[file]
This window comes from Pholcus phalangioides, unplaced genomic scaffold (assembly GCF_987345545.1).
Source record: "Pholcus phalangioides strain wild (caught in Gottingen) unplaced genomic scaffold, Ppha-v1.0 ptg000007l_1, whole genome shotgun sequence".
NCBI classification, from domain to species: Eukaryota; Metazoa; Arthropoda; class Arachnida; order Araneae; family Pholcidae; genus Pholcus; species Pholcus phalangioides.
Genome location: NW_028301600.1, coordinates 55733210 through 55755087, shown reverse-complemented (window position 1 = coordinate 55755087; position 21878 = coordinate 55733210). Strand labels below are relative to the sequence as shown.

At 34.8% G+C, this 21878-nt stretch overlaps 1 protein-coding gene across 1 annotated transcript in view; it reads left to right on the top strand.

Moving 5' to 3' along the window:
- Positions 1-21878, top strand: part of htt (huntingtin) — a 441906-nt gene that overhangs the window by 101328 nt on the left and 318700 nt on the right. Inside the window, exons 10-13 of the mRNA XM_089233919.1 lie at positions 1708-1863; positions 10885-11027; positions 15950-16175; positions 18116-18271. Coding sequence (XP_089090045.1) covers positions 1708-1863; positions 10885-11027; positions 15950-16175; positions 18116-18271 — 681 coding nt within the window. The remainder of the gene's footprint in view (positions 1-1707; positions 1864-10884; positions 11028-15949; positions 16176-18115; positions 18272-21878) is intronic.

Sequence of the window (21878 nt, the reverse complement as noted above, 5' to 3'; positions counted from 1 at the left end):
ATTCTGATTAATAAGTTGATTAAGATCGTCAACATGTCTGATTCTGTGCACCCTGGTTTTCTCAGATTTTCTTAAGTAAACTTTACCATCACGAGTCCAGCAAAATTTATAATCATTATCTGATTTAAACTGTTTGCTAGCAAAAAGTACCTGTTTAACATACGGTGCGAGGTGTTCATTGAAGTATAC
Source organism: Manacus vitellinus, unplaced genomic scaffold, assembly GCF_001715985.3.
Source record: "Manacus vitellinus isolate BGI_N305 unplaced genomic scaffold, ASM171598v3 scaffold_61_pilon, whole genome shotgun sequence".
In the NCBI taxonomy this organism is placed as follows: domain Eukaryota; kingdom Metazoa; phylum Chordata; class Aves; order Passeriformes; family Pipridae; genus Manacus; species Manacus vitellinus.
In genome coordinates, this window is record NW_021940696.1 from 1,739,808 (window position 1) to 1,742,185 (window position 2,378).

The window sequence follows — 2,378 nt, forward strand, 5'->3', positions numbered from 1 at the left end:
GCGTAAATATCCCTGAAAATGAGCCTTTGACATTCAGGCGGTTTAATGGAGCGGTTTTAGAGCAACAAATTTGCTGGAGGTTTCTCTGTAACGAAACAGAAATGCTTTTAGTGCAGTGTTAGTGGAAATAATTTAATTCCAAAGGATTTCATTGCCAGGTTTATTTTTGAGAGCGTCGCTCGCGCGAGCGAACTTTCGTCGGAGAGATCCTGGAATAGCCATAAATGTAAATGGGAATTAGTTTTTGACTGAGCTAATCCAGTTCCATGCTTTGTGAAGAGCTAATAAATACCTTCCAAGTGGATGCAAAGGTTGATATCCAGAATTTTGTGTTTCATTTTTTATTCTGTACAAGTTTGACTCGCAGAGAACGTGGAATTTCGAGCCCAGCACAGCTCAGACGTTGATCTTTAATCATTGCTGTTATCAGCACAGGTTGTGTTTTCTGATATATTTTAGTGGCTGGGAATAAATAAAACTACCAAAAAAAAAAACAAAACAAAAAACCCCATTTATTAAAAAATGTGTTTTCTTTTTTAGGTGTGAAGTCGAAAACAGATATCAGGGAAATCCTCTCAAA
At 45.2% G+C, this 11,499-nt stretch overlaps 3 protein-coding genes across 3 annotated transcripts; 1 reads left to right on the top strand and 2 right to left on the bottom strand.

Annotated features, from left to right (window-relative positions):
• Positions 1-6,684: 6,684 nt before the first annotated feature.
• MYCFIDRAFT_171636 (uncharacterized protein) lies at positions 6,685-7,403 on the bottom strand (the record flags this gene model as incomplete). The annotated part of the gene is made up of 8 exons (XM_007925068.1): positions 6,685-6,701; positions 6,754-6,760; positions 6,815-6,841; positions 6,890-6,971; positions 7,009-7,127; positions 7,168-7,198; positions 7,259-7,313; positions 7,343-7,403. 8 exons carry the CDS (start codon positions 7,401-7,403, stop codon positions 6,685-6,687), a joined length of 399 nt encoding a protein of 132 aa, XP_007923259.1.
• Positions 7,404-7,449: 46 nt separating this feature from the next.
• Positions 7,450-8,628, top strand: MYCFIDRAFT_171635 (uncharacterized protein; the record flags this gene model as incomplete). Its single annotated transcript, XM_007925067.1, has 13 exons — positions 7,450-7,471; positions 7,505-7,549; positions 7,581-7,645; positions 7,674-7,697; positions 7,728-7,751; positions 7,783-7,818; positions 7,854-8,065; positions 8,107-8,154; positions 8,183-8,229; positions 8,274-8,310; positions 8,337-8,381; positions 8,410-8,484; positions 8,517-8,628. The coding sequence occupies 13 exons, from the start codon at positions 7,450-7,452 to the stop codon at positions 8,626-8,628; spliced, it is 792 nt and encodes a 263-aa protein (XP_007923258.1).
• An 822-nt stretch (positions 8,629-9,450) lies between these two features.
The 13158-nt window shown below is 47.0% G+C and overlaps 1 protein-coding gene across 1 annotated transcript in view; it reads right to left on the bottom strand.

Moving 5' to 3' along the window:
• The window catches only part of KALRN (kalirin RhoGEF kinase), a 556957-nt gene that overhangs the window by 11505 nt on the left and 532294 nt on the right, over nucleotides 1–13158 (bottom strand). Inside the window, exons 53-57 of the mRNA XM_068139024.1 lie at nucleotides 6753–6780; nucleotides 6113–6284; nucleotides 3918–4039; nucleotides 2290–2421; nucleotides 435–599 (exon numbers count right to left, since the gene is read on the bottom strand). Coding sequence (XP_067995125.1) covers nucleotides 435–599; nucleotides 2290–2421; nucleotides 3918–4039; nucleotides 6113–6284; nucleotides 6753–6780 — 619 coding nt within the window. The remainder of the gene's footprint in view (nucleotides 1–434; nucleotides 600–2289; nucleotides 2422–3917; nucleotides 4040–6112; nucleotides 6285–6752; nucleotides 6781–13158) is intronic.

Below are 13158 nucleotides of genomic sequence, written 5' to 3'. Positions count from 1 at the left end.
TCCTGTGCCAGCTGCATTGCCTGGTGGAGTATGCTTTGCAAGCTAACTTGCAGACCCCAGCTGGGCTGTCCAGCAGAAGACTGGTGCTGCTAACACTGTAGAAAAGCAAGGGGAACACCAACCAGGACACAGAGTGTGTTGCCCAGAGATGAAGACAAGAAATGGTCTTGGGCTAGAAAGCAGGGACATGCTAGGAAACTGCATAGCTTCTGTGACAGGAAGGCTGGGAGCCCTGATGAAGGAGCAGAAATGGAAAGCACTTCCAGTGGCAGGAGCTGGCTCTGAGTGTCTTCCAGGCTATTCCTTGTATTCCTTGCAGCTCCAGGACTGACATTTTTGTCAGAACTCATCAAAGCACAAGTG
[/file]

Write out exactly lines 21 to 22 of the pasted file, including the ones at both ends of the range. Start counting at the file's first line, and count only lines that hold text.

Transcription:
• Positions 7,450-8,628, top strand: MYCFIDRAFT_171635 (uncharacterized protein; the record flags this gene model as incomplete). Its single annotated transcript, XM_007925067.1, has 13 exons — positions 7,450-7,471; positions 7,505-7,549; positions 7,581-7,645; positions 7,674-7,697; positions 7,728-7,751; positions 7,783-7,818; positions 7,854-8,065; positions 8,107-8,154; positions 8,183-8,229; positions 8,274-8,310; positions 8,337-8,381; positions 8,410-8,484; positions 8,517-8,628. The coding sequence occupies 13 exons, from the start codon at positions 7,450-7,452 to the stop codon at positions 8,626-8,628; spliced, it is 792 nt and encodes a 263-aa protein (XP_007923258.1).
• An 822-nt stretch (positions 8,629-9,450) lies between these two features.